Guest Post: On Writing Monsters by Deborah Sheldon

Deborah Sheldon is a professional writer from Melbourne, Australia. Some of her latest releases, through several publishing houses, include the collection 300 Degree Days and Other Stories, the novella Thylacines, the collection Perfect Little Stitches and Other Stories, and the novel Devil Dragon. Upcoming titles include the novel Contrition later in 2018, and a retrospective dark fiction collection in 2019.

Her short fiction has appeared in many well-respected magazines such as Quadrant, Island, Aurealis, SQ Mag, and Midnight Echo. Her work has been shortlisted for numerous Aurealis Awards and Australian Shadows Awards, long-listed for a Bram Stoker Award, and included in “best of” anthologies. Other credits include TV scripts, feature articles, non-fiction books, and award-winning medical writing.


I’ve been a professional writer for over 30 years. When I started writing horror fiction in late 2014, I quickly developed a fondness for monsters. Perhaps this was due, in part, to my love of films such as King Kong (both 1933 and 1976 versions), Aliens, and The Thing. While film techniques include visuals, sound effects and music to produce goose bumps, no such tools are available to authors. So how does a writer make a monster scary using just words on a page? There are different ways – perhaps as many ways as there are horror writers – but here are a few of my favourite approaches.

I don’t write fantasy or sci-fi where a fictitious world is chock-full of alien beasts. Generally, my preference is to write stories about one type of monster running amok in the real world of today. (There are exceptions: my collection Perfect Little Stitches and Other Stories includes stories set in previous centuries.) As a reader, I’m anxious – and therefore invested – if a character’s stable life is suddenly turned upside-down by an unexpected or terrible event. I think most people experience chaos as inherently frightening. My novel Devil Dragon is about a prehistoric reptile called the Varanus priscus. Setting its rampage in the present day enhances the scare factor because the monster doesn’t belong inside our natural order; this is the embodiment of chaos. To further heighten the yin-yang tension, my main character, Dr Erin Harris, is a scientist who believes in evidence, rules, predictable outcomes, and things that can be measured and explained.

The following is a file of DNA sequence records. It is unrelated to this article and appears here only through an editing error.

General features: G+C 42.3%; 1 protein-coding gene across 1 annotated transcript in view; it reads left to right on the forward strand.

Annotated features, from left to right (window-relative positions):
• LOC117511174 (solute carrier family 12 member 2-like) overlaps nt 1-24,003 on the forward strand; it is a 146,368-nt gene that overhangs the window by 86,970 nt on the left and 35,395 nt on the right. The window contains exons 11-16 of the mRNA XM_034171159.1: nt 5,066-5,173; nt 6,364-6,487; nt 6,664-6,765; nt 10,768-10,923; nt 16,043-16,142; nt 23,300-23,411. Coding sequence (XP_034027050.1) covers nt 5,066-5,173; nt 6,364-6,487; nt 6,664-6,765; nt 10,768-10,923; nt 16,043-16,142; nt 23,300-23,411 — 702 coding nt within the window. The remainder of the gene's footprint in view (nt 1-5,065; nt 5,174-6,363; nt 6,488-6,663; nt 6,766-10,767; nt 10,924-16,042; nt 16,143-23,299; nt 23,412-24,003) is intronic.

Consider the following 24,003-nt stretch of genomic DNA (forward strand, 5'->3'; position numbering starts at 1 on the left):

My collection Perfect Little Stitches and Other Stories is filled with all kinds of monsters, both real and mythological. Combing through legends is particularly inspiring. My novelette “The Again-Walkers” features a kind of vengeful, shape-shifting revenant from ninth century Denmark. Since the Vikings weren’t good at record-keeping, there is scant data on the again-walker, so I could allow my imagination to take flight.

This “embroidery” approach is how I usually make monsters. I take an existing creature, whether real or fabled, and put my own spin on it. In my novella Thylacines, I feature the real (but extinct) Tasmanian tiger, and ramp it up by making my fictional tigers genetically engineered. Naturally, chaos ensues! In Devil Dragon, the only evidence of the actual Varanus priscus is a few bones, which suggest it was related to the Komodo dragon. This lack of information about the creature allowed me to add my own scary flourishes. Just to be sure, I consulted with herpetologists to make my monster as plausible as possible.

I think monsters need to be credible if they are to be frightening. And one of the easiest ways to achieve credibility is to keep the monster consistent in its biology. For example, if a monster’s principle method of getting around is on foot, it shouldn’t be able to fly later on in the story. At least, not without a damn good reason! A reader is willing to suspend his or her disbelief – but only so far. I keep in mind while writing that if I break the rules of my monster’s biology, I will also break the spell for my reader.

Circling back to the fear that chaos evokes, a monster is scary when its behaviour is unpredictable or hard to fathom. In Thylacines, my police officer Janine O’Connell and her K9 partner Zeus come face to face with an escaped thylacine, named T1:

Was T1 curious? Angry? Fearful?Cautious? Despite Janine’s know-how in deciphering canine body language, she felt at a loss. Maybe the moniker “Tasmanian tiger” was accurate. Maybe this animal behaved more like a cat than a dog. Janine had zero experience with cats, spurning them as aloof, snippy, temperamental. […] Could she and Zeus back off? Or were they already embroiled in a fight?Story pacing is critical. If a writer piles one action-packed and gory sequence on top of another, the reader usually feels numb after a few chapters. Suspense interspersed with action is an effective solution. This approach harks back to the grand old Hollywood horror films of the 1930s and 1940s which, because of censorship laws, had to use mood and dialogue to provoke anxiety in the viewer. I believe horror aficionados would appreciate the subtlety of these classic films, such as Cat People and The Body Snatcher.And lastly, but perhaps most importantly, what makes a monster scary is its lack of morality. Kyle Reese, the hero in one of my favourite horror films The Terminator explains this perfectly: “It can’t be bargained with. It can’t be reasoned with. It doesn’t feel pity, or remorse, or fear. And it absolutely will not stop – ever – until you are dead.”Now doesn’t that put a shiver down your spine?***WEBSITEGOODREADSFACEBOOKShop Deborah’s books on Amazon!ThylacinesPerfect Little Stitches and Other StoriesDevil Dragon


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